I am unemployed. There, I said it (or wrote it.) Monday I went to work like any other day. I took out my laptop, opened it up, started to prepare the weekly service desk reports and my boss ducked his head in my office and said “Can you join me in conference room A for a minute?” Conference room A is adjacent to my office so it wasn’t hard for anyone to hear when I got in.
“Sure. What’s up?”. I followed and when I saw it was just him and the HR girl, I knew immediately what was up. My 22+ years at the company were done. It was a great experience. Right out of college as a software developer for a year and a half, then a Unix Sys Admin for several years, then broadening my technical skills with more advanced projects, and finally management for the last several years. I was given some great opportunities and made some great friends.
Was I surprised? Sure. Was I unprepared? No. I’ve had the good fortune of reaching out to some excellent resources (most notably Mark Horstman at Manager Tools) who prepared me for this eventuality. Five years ago he told me to build and maintain a network in the community, in the industry, and online. Keep the contacts alive, backup your contact database, and keep the resume up to date. Relationships are the key to success or as he puts it “It’s all about the people.”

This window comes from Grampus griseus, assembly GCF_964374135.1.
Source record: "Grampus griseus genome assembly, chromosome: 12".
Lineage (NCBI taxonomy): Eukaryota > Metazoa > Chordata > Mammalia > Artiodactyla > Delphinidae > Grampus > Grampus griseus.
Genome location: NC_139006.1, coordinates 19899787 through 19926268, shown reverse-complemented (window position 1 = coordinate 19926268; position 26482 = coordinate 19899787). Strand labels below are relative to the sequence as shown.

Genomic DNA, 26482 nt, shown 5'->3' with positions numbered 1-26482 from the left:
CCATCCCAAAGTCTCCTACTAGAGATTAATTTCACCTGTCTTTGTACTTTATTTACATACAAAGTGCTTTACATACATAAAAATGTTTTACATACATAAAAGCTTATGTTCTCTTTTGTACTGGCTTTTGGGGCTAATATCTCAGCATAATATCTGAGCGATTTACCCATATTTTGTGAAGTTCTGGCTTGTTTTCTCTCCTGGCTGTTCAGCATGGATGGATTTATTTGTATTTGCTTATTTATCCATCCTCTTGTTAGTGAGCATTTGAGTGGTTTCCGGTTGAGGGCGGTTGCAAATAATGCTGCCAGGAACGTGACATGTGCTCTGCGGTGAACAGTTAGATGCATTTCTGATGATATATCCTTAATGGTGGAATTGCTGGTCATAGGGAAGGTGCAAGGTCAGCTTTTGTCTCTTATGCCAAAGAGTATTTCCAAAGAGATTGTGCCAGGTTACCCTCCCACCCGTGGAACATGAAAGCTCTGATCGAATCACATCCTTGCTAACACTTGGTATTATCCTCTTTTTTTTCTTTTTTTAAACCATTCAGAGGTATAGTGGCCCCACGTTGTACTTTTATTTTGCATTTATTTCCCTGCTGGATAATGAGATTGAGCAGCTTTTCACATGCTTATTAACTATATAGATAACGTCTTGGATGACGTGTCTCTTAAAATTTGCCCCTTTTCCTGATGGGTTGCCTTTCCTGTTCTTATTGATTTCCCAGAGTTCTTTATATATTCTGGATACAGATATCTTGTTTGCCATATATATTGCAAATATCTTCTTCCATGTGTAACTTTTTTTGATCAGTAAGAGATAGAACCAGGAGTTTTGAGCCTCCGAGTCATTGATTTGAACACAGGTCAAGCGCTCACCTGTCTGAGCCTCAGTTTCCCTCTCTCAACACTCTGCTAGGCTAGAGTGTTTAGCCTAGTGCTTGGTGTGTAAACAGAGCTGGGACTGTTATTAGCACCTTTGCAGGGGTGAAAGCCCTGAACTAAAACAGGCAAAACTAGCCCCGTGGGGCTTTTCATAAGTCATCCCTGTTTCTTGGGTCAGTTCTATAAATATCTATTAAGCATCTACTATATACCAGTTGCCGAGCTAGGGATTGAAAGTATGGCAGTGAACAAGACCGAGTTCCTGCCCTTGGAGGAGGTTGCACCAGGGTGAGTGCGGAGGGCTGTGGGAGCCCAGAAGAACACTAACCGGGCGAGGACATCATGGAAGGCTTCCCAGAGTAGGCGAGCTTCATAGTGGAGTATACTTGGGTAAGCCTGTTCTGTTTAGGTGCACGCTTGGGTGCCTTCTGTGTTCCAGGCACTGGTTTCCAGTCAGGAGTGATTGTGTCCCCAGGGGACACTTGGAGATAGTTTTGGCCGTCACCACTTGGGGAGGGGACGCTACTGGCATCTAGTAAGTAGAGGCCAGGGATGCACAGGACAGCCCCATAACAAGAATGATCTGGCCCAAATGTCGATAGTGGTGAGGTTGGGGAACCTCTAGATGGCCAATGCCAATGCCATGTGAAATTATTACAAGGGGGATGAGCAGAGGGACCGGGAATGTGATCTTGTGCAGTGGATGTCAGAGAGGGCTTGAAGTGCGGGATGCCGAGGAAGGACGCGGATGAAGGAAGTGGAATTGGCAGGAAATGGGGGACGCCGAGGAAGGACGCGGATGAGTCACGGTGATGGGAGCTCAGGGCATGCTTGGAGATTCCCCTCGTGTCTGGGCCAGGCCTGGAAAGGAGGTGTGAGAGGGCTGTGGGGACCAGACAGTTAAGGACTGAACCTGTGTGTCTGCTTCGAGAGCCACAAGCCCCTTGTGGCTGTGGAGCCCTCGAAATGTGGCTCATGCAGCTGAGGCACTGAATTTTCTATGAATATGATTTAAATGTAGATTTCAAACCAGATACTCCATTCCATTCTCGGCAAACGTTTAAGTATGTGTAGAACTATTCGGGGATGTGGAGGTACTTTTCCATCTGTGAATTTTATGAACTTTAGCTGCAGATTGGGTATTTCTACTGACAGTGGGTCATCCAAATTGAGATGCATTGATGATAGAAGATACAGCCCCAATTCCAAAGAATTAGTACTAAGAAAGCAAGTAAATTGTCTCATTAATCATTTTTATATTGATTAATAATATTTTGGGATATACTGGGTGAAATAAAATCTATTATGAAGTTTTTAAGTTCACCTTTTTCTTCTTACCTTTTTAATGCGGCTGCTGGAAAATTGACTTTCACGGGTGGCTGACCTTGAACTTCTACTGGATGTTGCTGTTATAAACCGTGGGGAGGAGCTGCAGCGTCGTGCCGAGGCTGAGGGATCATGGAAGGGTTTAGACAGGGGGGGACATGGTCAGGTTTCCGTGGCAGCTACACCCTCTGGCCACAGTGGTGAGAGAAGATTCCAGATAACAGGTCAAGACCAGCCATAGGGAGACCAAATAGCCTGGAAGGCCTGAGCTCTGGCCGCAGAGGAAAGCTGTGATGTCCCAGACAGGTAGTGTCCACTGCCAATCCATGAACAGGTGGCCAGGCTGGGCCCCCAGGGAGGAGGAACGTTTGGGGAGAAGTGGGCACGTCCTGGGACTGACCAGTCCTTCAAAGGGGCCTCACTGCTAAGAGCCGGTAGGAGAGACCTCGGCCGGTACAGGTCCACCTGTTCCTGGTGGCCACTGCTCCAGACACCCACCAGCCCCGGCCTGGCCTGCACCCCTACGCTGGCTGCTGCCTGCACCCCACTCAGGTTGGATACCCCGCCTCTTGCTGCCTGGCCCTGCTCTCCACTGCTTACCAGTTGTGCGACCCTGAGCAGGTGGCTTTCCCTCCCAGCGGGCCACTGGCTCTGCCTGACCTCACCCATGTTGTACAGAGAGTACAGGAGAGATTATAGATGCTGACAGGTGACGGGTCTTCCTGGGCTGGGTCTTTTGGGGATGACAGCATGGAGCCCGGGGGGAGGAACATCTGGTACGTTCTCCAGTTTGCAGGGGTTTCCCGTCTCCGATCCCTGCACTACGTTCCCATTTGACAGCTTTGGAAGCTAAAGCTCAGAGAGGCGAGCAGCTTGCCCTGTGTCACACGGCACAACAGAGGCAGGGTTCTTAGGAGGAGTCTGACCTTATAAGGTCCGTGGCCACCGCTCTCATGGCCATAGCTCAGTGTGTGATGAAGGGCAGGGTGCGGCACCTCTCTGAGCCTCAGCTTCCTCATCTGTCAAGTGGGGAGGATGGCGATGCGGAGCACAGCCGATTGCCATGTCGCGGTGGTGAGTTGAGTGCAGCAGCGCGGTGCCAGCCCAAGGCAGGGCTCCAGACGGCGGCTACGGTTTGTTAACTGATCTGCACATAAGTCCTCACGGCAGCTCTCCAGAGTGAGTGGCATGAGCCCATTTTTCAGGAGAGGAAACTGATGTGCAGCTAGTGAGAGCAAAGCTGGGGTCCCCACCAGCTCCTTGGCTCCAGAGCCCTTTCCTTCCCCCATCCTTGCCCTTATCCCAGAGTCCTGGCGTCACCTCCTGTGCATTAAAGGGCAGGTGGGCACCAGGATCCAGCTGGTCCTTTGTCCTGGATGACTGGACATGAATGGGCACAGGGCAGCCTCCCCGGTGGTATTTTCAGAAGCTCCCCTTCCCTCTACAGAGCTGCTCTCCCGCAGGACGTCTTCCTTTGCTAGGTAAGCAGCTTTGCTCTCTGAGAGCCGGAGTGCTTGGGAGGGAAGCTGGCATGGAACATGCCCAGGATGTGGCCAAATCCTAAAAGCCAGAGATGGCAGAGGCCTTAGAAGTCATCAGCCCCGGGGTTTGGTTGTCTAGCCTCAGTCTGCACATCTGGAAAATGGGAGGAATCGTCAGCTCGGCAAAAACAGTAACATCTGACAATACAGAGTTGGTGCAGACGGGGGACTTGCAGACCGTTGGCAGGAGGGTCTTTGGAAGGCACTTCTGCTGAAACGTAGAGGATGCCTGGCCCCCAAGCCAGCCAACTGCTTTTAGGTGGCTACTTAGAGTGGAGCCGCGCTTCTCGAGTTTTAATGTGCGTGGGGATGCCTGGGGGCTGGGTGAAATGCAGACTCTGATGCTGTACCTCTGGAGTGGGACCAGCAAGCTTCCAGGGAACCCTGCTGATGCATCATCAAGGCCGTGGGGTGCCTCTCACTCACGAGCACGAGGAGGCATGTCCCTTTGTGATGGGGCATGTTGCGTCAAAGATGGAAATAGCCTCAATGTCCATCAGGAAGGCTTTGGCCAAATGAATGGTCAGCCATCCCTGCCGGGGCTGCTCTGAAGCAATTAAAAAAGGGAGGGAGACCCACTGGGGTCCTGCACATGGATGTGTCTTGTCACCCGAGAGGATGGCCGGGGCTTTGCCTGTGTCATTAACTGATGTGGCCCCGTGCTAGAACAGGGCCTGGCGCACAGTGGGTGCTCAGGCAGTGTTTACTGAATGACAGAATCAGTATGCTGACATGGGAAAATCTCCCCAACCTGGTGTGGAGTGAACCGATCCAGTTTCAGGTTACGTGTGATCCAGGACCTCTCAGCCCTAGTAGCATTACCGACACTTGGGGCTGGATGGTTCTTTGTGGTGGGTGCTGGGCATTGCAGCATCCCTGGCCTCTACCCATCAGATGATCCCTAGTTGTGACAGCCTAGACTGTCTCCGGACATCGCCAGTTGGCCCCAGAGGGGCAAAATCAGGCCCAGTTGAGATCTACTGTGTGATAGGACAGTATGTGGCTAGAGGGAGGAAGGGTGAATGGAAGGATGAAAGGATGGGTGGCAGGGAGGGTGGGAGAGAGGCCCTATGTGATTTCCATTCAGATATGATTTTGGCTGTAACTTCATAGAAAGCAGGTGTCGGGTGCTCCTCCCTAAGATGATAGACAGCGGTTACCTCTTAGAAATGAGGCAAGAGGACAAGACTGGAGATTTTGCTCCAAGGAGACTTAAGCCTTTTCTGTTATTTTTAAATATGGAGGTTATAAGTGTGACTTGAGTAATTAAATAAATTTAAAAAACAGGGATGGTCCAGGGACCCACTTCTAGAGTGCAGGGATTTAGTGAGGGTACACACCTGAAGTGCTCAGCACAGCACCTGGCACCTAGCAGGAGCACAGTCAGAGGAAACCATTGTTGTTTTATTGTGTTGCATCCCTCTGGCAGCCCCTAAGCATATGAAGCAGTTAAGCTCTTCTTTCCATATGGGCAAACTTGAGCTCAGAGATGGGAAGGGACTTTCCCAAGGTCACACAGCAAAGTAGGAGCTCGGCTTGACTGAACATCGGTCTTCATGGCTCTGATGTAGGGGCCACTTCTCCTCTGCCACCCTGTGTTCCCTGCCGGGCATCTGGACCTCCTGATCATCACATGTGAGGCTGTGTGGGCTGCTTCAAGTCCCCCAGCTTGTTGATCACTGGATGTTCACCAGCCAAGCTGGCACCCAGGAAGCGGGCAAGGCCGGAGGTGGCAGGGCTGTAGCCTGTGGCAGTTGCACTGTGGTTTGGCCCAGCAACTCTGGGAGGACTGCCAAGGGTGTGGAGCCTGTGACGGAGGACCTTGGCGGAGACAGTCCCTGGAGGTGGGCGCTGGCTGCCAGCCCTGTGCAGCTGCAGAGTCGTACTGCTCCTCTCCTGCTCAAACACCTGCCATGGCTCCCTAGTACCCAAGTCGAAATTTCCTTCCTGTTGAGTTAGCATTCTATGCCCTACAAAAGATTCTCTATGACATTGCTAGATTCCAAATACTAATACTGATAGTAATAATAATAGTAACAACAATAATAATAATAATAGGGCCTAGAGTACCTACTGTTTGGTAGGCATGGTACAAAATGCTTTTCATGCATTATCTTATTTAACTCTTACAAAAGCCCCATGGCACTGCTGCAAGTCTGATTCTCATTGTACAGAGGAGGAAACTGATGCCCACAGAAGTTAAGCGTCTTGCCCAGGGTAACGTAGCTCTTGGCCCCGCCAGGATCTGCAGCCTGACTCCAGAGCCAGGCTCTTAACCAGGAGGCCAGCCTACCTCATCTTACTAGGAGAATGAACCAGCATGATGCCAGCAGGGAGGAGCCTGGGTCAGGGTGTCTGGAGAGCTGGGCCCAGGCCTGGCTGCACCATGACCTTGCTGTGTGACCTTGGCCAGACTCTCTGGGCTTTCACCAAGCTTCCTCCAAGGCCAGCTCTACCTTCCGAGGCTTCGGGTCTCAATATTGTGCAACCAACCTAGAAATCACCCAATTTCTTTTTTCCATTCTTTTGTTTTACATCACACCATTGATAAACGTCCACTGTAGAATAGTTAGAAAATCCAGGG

I should mention that my wife and brother also work in IT at the same company and were not affected (save emotionally.) There was one other project manager that was let go the same day. Our departure sent shock waves through the IT. Everyone was very nervous and some were angry. Me? I was ready to move on.
There’s no value in trying to figure out “who said what”, or “how could this have happened”. I may never know and I’m not sure I want to. I was actually smiling while the HR rep and my boss were giving me the final meeting. I was excited at what awaits. It’s not that I wanted to leave. Like I said, it was a fun ride while it lasted. I was ready to try out some of those skills I’ve been working on (and in some cases preaching about) for the past few years. I collected my things and headed out. Donna was given the day off to assist with family matters. We took the folder full of papers and went to get some coffee to look things over and make a task list.
Once we had a plan, we headed home to start taking care of some easy wins (online accounts and things.) One thing I remembered were a few business appointments I had made with recent acquaintances at a conference a couple weeks ago. I called the first to cancel and apologize and within minutes it had turned in to a potential lead. I called the second that afternoon and the same thing happened.
Was this a miracle? Not really. It was hard work and knowing what to do at conferences. I won’t go over all the details. You can find that at Manager Tools or Career Tools (same site). I talked to people. I exchanged business cards. I kept in touch with them after I got home. I even offered one of them a friendly travel tip because we had the same kind of bag and she appreciated it. While at the conference, I won an award for Innovation of the Year which didn’t hurt the reputation either. That was the “hard work” part. You see, the week before the conference I was sick for two days and still managed to finish work to get all the materials needed submitted for the award.
As week #1 of my new life winds down, I find myself with several leads, a severance package, and time to get a few ignored home tasks done (like giving the kids a little more attention.) I’m optimistic, enthusiastic, and still enjoying the ride. I look forward to getting back to work (after the basement and the studio are cleaned.)
More to come.